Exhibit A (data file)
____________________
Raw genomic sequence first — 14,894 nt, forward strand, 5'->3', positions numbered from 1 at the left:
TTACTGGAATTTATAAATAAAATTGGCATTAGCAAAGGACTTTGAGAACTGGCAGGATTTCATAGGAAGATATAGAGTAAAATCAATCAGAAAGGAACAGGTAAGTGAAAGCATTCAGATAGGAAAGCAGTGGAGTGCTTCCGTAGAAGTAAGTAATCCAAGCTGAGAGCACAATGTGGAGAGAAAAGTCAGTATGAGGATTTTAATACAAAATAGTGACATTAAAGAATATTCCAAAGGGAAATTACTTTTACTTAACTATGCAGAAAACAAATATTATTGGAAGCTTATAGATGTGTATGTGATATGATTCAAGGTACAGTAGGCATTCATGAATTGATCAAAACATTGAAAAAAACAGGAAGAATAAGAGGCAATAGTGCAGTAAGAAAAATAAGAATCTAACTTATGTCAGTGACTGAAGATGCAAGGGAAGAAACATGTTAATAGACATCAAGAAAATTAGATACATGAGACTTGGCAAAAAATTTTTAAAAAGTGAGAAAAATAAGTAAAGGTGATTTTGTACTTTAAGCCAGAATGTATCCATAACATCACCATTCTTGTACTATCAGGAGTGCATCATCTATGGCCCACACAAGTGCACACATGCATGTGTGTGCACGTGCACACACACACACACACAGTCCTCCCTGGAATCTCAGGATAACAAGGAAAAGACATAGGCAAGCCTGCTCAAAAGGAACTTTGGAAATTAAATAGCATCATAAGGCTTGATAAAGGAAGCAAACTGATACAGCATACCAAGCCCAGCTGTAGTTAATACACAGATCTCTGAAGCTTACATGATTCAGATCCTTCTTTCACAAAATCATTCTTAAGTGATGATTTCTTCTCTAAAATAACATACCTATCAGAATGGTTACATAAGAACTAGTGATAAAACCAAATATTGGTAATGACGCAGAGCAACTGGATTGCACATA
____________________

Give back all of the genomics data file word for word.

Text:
Raw genomic sequence first — 14,894 nt, forward strand, 5'->3', positions numbered from 1 at the left:
TTACTGGAATTTATAAATAAAATTGGCATTAGCAAAGGACTTTGAGAACTGGCAGGATTTCATAGGAAGATATAGAGTAAAATCAATCAGAAAGGAACAGGTAAGTGAAAGCATTCAGATAGGAAAGCAGTGGAGTGCTTCCGTAGAAGTAAGTAATCCAAGCTGAGAGCACAATGTGGAGAGAAAAGTCAGTATGAGGATTTTAATACAAAATAGTGACATTAAAGAATATTCCAAAGGGAAATTACTTTTACTTAACTATGCAGAAAACAAATATTATTGGAAGCTTATAGATGTGTATGTGATATGATTCAAGGTACAGTAGGCATTCATGAATTGATCAAAACATTGAAAAAAACAGGAAGAATAAGAGGCAATAGTGCAGTAAGAAAAATAAGAATCTAACTTATGTCAGTGACTGAAGATGCAAGGGAAGAAACATGTTAATAGACATCAAGAAAATTAGATACATGAGACTTGGCAAAAAATTTTTAAAAAGTGAGAAAAATAAGTAAAGGTGATTTTGTACTTTAAGCCAGAATGTATCCATAACATCACCATTCTTGTACTATCAGGAGTGCATCATCTATGGCCCACACAAGTGCACACATGCATGTGTGTGCACGTGCACACACACACACACACAGTCCTCCCTGGAATCTCAGGATAACAAGGAAAAGACATAGGCAAGCCTGCTCAAAAGGAACTTTGGAAATTAAATAGCATCATAAGGCTTGATAAAGGAAGCAAACTGATACAGCATACCAAGCCCAGCTGTAGTTAATACACAGATCTCTGAAGCTTACATGATTCAGATCCTTCTTTCACAAAATCATTCTTAAGTGATGATTTCTTCTCTAAAATAACATACCTATCAGAATGGTTACATAAGAACTAGTGATAAAACCAAATATTGGTAATGACGCAGAGCAACTGGATTGCACATA